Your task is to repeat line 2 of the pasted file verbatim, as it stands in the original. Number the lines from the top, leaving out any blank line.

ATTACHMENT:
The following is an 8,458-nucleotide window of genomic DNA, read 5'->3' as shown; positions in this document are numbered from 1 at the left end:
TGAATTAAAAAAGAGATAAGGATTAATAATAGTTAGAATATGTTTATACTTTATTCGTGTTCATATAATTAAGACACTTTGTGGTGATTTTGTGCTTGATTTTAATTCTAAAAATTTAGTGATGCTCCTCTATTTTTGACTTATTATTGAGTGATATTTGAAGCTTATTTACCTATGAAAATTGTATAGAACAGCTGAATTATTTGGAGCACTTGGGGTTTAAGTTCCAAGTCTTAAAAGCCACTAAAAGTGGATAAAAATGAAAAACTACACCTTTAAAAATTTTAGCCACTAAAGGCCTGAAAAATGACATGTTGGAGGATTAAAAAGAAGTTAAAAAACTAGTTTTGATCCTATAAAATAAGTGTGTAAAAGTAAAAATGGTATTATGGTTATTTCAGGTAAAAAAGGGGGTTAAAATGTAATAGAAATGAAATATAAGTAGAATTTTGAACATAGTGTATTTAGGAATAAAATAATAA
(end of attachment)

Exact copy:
TGAATTAAAAAAGAGATAAGGATTAATAATAGTTAGAATATGTTTATACTTTATTCGTGTTCATATAATTAAGACACTTTGTGGTGATTTTGTGCTTGATTTTAATTCTAAAAATTTAGTGATGCTCCTCTATTTTTGACTTATTATTGAGTGATATTTGAAGCTTATTTACCTATGAAAATTGTATAGAACAGCTGAATTATTTGGAGCACTTGGGGTTTAAGTTCCAAGTCTTAAAAGCCACTAAAAGTGGATAAAAATGAAAAACTACACCTTTAAAAATTTTAGCCACTAAAGGCCTGAAAAATGACATGTTGGAGGATTAAAAAGAAGTTAAAAAACTAGTTTTGATCCTATAAAATAAGTGTGTAAAAGTAAAAATGGTATTATGGTTATTTCAGGTAAAAAAGGGGGTTAAAATGTAATAGAAATGAAATATAAGTAGAATTTTGAACATAGTGTATTTAGGAATAAAATAATAA